“I am delighted to welcome our newest addition, Mackenzie, to The NPG!” notes Morris Hayes, NPG Music Director (and the only NPG musician to play with Prince as his Music Director and keyboard player the night of his unforgettable Super Bowl Performance in the rain in Miami 11 years ago). “Mackenzie is a gifted and magnetic singer with amazing charisma that locks you into his performances immediately.”

“We are looking forward to presenting him to the world as the NPG continues to keep the Prince legacy alive. As I heard one screamin’ fan in Minneapolis say recently, ‘This is as close to a Prince show now as you will ever get.’ And with our new official member on board, we’re going to be bringin’ it wheels up and full throttle.”

“He’s a friggin’ star! He absolutely crushed those Prince songs,” adds former Prince choreographer Barry Lather (Paula Abdul, Janet Jackson, Carrie Underwood, others). Lather caught the first of the Dakota shows, along with long-time Twin Cities Star Tribune music critic Jon Bream, who said he thought Mackenzie was an exciting addition to the band , and that the NPG shows were one of the best musical experiences of the entire Super Bowl week.

The NPG alumni going to Australia include long-time Prince and NPG Musical Director and keyboard player, Morris Hayes, drummer Kirk Johnson who first met Prince when he was tapped for Purple Rain, along with dancer and percussionist Damon D and rapper Tony M. , who co-wrote a number of songs on the early NPG records. Also joining the group is bassist Mono Neon, keyboard player and lead vocalist Kip Blackshire, plus guest singers André Cymone and Támar Davis who was nominated for a Grammy with Prince for the song, “Beautiful, Loved & Blessed.”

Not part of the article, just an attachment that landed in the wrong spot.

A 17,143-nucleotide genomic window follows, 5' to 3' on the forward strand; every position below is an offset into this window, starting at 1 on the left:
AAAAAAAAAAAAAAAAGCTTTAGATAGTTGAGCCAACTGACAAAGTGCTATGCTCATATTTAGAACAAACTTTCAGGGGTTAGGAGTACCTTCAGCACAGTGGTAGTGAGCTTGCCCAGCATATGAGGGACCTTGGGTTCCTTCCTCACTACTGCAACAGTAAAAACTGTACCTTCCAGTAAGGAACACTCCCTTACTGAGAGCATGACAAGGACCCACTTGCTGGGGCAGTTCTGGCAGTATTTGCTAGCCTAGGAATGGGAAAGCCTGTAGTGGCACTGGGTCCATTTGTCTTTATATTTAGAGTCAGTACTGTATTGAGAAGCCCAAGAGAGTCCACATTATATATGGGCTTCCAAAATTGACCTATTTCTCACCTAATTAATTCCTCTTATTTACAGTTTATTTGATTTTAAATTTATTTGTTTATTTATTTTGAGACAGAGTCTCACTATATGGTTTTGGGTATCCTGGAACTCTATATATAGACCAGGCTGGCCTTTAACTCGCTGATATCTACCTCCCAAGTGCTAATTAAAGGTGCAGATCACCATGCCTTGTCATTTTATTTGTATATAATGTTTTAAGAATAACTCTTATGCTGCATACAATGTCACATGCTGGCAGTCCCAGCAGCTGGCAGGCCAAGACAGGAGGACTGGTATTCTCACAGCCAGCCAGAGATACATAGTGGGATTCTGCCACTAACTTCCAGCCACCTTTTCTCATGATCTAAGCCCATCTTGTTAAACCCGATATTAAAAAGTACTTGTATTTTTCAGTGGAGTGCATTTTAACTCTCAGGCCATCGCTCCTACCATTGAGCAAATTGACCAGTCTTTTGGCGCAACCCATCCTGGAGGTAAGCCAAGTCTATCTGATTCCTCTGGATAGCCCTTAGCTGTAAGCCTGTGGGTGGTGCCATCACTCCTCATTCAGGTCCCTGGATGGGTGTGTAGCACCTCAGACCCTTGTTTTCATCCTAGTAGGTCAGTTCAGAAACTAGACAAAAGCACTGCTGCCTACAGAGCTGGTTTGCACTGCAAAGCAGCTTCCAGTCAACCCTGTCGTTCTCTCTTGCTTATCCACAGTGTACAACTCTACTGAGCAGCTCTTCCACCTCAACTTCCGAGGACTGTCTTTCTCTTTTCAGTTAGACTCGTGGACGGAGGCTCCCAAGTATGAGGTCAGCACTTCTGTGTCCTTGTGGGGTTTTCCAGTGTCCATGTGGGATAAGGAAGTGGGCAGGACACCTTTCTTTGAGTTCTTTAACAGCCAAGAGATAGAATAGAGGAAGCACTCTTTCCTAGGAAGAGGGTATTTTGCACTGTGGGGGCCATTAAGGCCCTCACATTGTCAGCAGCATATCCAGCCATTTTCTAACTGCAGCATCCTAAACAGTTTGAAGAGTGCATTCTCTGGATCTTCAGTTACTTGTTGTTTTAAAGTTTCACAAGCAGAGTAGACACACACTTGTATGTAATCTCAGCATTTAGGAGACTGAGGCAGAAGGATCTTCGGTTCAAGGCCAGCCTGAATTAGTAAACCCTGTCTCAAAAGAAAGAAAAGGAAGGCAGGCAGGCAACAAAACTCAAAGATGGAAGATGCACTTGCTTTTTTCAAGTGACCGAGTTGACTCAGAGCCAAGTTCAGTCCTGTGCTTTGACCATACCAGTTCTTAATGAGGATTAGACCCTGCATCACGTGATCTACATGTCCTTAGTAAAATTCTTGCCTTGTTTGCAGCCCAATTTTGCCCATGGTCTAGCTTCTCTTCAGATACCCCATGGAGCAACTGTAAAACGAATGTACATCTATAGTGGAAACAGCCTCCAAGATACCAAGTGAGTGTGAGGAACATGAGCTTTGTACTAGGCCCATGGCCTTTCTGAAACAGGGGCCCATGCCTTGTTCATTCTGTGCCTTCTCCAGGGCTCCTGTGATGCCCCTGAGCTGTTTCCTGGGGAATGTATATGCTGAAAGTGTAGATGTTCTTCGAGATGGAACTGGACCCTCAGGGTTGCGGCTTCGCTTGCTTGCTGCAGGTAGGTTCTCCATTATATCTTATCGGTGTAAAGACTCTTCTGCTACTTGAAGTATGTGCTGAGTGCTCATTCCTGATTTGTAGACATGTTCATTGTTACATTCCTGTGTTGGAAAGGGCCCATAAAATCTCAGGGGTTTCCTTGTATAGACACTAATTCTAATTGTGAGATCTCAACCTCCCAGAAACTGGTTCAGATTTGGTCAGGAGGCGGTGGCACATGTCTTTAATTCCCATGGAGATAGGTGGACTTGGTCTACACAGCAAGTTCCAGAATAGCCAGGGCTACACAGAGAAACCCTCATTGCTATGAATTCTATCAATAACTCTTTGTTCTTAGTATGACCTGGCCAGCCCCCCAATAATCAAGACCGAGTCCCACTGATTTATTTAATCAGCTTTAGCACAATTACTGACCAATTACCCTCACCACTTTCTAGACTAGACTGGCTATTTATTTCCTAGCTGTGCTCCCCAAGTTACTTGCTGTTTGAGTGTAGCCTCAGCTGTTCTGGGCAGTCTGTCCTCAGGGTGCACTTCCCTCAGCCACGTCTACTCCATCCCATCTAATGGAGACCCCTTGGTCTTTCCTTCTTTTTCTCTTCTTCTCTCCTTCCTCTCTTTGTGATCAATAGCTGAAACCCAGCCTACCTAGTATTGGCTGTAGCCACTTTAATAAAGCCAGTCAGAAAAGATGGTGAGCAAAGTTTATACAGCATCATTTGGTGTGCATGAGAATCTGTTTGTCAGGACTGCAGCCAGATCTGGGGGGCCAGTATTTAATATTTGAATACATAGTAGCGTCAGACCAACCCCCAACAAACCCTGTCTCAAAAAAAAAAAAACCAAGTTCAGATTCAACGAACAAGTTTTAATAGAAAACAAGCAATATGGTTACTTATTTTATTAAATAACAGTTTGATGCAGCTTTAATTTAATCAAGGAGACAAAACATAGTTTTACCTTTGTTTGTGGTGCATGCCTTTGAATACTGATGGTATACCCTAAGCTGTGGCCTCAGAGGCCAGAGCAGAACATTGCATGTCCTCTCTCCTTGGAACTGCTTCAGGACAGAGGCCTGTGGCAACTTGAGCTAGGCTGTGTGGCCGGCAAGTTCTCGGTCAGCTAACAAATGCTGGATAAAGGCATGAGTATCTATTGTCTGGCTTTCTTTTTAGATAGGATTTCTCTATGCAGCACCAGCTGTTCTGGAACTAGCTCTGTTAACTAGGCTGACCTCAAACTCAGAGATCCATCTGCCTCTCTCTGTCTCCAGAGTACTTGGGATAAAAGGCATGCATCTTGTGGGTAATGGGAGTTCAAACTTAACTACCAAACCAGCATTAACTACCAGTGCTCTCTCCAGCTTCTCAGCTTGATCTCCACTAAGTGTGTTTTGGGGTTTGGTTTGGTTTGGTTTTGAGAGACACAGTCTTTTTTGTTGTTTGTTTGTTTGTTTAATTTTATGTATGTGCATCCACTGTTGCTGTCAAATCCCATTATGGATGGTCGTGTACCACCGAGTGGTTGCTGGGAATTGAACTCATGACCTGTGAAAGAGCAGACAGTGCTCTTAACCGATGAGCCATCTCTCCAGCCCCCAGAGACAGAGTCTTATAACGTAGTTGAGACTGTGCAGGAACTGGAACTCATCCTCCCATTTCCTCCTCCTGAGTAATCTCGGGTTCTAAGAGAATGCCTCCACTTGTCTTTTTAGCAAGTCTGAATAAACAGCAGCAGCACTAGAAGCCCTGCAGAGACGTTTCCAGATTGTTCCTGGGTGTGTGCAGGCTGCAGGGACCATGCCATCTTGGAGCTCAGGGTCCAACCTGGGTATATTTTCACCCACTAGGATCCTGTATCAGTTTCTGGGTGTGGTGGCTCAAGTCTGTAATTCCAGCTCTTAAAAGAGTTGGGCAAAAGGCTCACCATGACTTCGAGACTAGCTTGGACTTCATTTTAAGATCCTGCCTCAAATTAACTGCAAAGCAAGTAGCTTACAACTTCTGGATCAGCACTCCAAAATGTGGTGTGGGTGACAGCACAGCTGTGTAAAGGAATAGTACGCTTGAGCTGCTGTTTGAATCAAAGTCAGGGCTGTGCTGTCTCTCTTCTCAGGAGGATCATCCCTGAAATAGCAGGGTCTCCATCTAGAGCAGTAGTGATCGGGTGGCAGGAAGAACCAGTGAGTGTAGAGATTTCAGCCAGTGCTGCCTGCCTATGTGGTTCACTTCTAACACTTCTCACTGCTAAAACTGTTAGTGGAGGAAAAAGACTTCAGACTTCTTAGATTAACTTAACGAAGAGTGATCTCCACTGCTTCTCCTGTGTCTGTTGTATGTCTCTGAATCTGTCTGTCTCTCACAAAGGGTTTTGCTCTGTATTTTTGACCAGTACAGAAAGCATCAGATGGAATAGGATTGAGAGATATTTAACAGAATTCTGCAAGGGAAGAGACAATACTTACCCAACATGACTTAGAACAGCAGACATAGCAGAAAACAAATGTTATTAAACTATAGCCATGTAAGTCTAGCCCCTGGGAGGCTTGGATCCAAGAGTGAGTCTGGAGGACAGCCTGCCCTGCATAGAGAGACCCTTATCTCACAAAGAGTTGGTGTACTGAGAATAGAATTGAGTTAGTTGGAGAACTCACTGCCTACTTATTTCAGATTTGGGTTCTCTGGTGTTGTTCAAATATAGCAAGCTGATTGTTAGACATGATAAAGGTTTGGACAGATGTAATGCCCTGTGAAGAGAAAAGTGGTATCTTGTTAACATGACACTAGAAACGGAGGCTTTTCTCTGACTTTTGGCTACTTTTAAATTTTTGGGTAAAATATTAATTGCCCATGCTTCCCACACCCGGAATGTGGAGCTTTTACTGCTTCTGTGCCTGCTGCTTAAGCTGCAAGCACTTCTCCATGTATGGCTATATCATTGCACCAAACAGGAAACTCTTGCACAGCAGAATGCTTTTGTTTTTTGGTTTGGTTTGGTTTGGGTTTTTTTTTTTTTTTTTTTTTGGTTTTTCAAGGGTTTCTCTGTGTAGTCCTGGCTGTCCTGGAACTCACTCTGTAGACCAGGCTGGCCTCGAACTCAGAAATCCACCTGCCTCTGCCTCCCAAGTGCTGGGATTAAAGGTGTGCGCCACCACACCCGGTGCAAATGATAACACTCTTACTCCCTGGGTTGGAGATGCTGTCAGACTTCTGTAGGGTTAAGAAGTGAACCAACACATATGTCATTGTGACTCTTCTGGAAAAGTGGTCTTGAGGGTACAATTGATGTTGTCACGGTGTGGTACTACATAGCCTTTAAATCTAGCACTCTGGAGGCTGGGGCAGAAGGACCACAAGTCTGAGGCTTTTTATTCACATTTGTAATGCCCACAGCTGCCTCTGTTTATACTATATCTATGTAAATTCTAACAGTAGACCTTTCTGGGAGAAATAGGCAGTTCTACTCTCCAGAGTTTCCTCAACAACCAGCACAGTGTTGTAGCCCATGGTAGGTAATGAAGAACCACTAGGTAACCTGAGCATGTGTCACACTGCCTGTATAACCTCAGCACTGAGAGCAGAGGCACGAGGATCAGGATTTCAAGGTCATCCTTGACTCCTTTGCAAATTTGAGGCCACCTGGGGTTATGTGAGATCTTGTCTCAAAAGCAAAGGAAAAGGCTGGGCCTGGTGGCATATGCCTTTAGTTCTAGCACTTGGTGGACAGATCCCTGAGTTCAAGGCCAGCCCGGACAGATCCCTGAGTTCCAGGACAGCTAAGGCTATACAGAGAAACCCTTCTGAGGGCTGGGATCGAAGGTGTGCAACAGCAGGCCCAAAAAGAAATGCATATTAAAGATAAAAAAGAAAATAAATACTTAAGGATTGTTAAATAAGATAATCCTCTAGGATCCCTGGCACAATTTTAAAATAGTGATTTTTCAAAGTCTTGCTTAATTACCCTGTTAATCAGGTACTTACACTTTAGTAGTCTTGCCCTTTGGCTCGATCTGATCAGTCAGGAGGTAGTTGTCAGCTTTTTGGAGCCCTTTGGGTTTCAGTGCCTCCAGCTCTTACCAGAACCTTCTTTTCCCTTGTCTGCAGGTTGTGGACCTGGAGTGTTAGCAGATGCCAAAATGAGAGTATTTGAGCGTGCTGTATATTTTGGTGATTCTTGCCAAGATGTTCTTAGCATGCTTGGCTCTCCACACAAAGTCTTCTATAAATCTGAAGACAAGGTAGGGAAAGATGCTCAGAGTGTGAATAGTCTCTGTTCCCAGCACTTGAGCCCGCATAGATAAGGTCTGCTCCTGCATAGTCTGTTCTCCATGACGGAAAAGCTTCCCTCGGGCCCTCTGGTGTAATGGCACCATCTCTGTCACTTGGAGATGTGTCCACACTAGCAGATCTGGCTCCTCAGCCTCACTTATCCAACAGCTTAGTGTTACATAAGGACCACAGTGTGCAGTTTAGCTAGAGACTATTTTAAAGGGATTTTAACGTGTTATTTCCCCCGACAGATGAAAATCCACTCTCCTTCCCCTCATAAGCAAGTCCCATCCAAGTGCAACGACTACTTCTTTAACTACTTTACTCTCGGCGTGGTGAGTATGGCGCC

*More About Mackenzie

Mackenzie grew up singing gospel and religious music at home and in church for most of his life in rural Virginia until he left to study singing and songwriting briefly at Berkeley School of Music. Enamored of the “Masters” — James Brown, Marvin Gaye, Michael Jackson and Prince — the artist moved to LA in 2012 with his then-girlfriend and now his wife – a singer who goes by the name, Apollo Jane.

Baptism by Fire and Ice: His NPG initiation was surreal: “It was probably negative 30 wind-chill the night we headlined that Wednesday gig before the big game. I’ve never experienced anything like it! And yet, there we were onstage in the snow — and Terry and Jimmy were right out there with us on the sidelines with their camera phones and heavy coats! And there were lots of fans out there with us, too. That shows you NPG has the best fans, ‘cuz they’re still loyal to Prince’s music and memory.”

Martin Keller
Media Savant Communications
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Mackenzie and the NPG work out on “Alphabet Street” at the Dakota, one of Prince’s Favorite Twin Cities clubs